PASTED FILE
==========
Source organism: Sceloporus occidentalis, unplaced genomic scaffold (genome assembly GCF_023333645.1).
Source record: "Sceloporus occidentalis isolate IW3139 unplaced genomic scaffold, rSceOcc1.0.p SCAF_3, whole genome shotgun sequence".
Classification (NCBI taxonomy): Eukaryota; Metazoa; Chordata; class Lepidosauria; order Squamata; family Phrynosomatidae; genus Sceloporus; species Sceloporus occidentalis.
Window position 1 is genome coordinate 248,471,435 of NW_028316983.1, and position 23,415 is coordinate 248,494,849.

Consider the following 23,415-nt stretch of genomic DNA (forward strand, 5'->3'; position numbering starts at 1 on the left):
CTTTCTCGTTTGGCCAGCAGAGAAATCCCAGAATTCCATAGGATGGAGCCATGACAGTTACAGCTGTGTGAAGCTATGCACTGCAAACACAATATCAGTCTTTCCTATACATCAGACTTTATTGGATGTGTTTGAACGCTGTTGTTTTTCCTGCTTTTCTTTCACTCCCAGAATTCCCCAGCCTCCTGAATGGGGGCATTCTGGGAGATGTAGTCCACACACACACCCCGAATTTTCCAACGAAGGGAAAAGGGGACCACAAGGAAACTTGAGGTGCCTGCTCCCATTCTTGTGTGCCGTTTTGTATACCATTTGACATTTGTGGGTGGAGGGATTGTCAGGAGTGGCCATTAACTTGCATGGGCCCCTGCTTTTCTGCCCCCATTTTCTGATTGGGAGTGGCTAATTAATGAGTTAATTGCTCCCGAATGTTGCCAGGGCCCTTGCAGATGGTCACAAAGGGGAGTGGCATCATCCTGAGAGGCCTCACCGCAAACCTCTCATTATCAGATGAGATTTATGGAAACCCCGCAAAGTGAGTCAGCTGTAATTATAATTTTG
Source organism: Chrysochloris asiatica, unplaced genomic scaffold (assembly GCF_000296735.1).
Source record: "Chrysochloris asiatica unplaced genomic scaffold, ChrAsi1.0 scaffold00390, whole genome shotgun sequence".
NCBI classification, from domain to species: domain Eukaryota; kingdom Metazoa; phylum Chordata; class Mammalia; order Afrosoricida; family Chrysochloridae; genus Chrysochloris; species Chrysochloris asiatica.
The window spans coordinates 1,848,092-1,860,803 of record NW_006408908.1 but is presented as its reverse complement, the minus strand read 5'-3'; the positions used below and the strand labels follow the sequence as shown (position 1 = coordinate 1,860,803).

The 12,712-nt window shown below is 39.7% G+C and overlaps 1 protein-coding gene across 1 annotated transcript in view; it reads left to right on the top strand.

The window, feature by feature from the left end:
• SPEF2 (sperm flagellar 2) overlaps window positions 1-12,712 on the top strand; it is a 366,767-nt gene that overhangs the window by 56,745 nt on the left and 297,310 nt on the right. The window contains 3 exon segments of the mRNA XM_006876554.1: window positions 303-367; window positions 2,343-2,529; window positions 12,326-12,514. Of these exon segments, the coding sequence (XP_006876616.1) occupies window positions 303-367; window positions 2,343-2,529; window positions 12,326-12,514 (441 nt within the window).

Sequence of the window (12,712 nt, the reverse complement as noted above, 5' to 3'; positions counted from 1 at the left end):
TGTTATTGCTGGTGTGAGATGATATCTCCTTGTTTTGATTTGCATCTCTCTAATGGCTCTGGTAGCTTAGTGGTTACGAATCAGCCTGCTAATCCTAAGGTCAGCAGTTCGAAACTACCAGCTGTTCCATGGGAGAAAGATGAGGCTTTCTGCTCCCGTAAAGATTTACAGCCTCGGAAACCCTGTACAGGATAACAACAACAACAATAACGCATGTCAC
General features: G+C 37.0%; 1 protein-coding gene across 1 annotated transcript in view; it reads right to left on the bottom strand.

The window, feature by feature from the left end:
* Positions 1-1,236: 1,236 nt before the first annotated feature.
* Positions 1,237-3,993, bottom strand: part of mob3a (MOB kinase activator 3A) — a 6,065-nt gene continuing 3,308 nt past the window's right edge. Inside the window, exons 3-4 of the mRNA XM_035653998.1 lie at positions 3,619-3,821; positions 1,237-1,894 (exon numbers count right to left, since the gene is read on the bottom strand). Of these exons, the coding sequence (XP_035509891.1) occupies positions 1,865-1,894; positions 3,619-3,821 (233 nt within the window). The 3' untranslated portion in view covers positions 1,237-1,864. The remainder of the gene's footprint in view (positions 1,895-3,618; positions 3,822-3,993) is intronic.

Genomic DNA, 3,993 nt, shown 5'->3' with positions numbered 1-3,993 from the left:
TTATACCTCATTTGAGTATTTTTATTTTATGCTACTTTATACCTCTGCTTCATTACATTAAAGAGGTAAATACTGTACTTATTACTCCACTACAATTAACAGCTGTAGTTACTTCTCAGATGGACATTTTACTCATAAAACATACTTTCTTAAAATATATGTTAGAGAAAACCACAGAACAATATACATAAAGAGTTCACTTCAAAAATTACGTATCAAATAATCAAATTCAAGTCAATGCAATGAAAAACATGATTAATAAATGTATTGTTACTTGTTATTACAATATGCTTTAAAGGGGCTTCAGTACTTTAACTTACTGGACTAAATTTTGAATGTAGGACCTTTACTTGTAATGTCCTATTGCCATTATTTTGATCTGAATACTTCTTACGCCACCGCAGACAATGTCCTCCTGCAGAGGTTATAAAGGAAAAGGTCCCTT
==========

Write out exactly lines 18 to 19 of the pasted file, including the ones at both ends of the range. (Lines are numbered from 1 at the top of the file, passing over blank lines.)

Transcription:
* Positions 1-1,236: 1,236 nt before the first annotated feature.
* Positions 1,237-3,993, bottom strand: part of mob3a (MOB kinase activator 3A) — a 6,065-nt gene continuing 3,308 nt past the window's right edge. Inside the window, exons 3-4 of the mRNA XM_035653998.1 lie at positions 3,619-3,821; positions 1,237-1,894 (exon numbers count right to left, since the gene is read on the bottom strand). Of these exons, the coding sequence (XP_035509891.1) occupies positions 1,865-1,894; positions 3,619-3,821 (233 nt within the window). The 3' untranslated portion in view covers positions 1,237-1,864. The remainder of the gene's footprint in view (positions 1,895-3,618; positions 3,822-3,993) is intronic.